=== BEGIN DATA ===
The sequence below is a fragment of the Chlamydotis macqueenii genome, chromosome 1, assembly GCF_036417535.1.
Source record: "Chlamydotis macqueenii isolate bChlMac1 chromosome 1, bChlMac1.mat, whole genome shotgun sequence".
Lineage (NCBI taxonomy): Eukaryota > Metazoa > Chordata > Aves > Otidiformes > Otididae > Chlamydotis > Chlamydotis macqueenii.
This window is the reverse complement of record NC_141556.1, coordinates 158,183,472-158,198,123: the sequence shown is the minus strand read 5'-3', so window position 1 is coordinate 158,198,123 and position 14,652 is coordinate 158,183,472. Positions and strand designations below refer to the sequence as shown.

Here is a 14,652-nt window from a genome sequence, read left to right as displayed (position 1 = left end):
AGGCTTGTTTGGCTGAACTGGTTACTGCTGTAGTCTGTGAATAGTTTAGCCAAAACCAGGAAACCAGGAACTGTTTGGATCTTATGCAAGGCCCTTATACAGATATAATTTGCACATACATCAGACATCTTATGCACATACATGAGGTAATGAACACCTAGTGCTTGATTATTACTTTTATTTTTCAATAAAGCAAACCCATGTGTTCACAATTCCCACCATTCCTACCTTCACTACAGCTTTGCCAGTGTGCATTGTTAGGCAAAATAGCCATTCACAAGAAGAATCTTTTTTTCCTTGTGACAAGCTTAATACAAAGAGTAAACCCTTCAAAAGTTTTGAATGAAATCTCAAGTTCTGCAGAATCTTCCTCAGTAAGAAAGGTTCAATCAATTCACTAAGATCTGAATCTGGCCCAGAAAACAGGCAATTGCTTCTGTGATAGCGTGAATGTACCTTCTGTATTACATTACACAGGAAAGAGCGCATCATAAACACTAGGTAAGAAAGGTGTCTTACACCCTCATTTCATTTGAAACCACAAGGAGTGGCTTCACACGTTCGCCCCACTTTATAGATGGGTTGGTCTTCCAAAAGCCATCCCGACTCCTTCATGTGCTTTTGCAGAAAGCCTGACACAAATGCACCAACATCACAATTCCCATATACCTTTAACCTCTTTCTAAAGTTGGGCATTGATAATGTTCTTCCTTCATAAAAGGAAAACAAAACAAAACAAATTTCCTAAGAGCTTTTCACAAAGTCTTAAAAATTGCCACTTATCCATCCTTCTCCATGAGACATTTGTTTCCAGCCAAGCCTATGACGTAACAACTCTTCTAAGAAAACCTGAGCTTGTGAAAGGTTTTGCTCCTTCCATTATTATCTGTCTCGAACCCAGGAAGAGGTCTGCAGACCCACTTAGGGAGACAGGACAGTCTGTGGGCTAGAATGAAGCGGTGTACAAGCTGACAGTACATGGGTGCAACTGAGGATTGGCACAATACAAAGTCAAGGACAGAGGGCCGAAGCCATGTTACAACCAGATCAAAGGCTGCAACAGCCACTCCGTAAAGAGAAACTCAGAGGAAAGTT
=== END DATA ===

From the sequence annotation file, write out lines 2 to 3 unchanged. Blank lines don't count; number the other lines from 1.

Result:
Source record: "Chlamydotis macqueenii isolate bChlMac1 chromosome 1, bChlMac1.mat, whole genome shotgun sequence".
Lineage (NCBI taxonomy): Eukaryota > Metazoa > Chordata > Aves > Otidiformes > Otididae > Chlamydotis > Chlamydotis macqueenii.